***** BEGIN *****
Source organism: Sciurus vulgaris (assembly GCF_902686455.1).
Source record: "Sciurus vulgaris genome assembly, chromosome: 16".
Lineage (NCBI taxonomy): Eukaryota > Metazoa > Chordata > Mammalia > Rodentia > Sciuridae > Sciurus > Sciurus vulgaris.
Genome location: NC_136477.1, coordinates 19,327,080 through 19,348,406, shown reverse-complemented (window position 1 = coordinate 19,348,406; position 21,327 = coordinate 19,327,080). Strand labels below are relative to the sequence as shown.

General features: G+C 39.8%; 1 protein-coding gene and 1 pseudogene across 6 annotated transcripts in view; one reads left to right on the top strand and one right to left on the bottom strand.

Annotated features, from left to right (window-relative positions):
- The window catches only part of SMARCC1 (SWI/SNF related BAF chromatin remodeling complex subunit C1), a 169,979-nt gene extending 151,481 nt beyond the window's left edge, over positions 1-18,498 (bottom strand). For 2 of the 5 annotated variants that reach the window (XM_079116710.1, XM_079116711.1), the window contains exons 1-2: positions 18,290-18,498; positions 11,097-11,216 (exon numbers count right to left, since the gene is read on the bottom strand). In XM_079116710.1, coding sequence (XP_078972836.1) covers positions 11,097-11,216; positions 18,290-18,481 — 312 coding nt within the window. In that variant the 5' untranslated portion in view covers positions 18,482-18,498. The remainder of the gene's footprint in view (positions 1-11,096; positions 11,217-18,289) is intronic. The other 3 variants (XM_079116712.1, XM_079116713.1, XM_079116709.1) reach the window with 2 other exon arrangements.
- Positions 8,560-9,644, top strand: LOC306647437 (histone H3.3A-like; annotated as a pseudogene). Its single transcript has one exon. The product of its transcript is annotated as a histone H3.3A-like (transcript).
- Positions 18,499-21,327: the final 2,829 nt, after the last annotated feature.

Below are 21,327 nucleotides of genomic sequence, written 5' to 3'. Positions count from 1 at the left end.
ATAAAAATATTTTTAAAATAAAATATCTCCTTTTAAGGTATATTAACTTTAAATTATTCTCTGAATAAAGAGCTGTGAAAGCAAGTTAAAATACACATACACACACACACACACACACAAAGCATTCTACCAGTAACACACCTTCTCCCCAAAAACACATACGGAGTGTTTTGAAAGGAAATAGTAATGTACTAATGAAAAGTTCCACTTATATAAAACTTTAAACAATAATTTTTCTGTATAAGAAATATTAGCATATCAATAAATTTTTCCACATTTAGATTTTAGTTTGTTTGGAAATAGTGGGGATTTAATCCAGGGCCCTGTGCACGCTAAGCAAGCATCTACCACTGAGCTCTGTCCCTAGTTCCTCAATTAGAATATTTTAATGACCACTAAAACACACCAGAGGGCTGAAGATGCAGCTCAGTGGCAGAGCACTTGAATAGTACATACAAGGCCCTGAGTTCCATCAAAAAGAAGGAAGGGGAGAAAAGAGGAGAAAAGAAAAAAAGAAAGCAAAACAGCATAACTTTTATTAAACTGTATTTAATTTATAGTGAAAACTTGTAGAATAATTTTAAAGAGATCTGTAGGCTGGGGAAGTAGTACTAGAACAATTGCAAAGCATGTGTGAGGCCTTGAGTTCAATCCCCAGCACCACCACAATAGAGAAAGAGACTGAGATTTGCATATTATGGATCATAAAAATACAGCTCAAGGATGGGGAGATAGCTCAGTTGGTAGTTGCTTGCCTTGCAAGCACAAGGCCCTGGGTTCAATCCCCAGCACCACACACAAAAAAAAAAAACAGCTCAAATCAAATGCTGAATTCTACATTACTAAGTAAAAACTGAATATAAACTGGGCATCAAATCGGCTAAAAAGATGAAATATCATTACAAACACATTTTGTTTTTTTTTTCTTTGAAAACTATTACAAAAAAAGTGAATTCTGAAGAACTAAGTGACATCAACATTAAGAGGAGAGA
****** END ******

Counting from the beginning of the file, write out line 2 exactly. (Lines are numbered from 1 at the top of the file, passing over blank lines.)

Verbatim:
Source record: "Sciurus vulgaris genome assembly, chromosome: 16".